This study used the water provision mapping in the Fitzroy Basin mining region as a case study to quantify uncertainties in ES mapping. The differences in outputs associated with each uncertainty scenario reflect the result of using models, parameterization and data that could reasonably be used for mapping ES. Our study found relatively large differences in model outputs due to uncertainty, demonstrating the need to identify and categorize uncertainty sources when conducting analyses [33,35]. The consideration, identification and categorization of uncertainties are likely to be different and specific to an application due to differences in data sources, catchment characteristics etc. [103,104,105]. The choice of uncertainty methods assessment selection are an important consideration as uncertainty assessment can be complex and time-consuming [33]. This study applied scenario analysis in an uncertainty assessment, which is common and considered to be an effective approach [35,38,41]. However, as spatial data and modelling for ES mapping is complex with almost an infinite source of uncertainty, it is difficult to characterize all sources of uncertainties in the spatial attributes of ES. Spatial data are more complex than parametric values and different observation scales may lead to different outcomes and the accuracy of each pixel may be distinctive [33].
The application of uncertainty analysis such as for assessing mining impacts is difficult from the perspective of decision makers. Some researchers have argued that most uncertainty analysis do not assist decision-makers due to the non-practical outputs [33,106,107]. Our study offers spatially explicit maps and statistical diagrams, which provide decision-makers and stakeholders with explicit information on how these uncertainties are distributed.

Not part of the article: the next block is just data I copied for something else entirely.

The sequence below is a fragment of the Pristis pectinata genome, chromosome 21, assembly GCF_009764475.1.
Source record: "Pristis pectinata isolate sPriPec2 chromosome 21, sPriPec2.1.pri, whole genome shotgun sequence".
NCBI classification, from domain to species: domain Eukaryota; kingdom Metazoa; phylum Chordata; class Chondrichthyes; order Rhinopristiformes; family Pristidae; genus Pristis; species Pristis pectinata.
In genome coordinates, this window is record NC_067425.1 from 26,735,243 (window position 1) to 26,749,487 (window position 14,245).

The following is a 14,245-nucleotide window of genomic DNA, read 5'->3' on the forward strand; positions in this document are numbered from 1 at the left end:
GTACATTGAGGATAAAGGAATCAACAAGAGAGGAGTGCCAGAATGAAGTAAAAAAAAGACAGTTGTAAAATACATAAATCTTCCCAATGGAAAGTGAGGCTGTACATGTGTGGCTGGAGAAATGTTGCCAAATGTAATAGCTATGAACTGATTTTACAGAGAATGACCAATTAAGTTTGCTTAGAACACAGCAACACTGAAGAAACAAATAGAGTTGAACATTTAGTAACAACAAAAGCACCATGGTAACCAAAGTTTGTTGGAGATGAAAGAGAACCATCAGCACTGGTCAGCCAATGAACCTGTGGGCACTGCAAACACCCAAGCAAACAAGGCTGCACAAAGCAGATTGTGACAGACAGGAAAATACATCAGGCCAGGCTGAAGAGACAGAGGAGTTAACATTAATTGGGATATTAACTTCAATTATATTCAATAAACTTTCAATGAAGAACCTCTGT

The information provided by ES studies such as ours need to be interpreted with caution due to the inherent uncertainty associated with modelling methods. Our study provides information on water provision conditions such as hotspot areas and annual volumes that could potentially improve hydrological ecosystem management for management of Great Barrier Reef catchments and for assessing impacts associated with economically valuable minerals production [59,108,109] as water provision could affect either the reef environment or the large water demands from the mining industry in the region [110,111]. There needs to be and there is a large focus on planning for water resources and regional ecological sustainable development in the Fitzroy Basin [50,86,112]. However, management also need to consider uncertainty and the limitations associated with modelling outputs used to inform decision making.

5. Conclusions

This study mapped water provision ES service, quantifying uncertainties within the ES mapping process in one of the largest mining resources region in Australia. This study demonstrated the diversity of uncertainties associated with ES mapping and the many ways in which uncertainty can affect mapping outputs from spatial patterns to total water provision. The results showed that varying mapping scales had the highest impact on uncertainty. However, most forms of uncertainty led to changes in ES mapping outputs i.e. data source, parameters and mapping methods. This study provides a useful demonstration of the impact of uncertainty that is likely to be present in many ES mapping applications, prompting greater need for further research on uncertainty in ES mapping.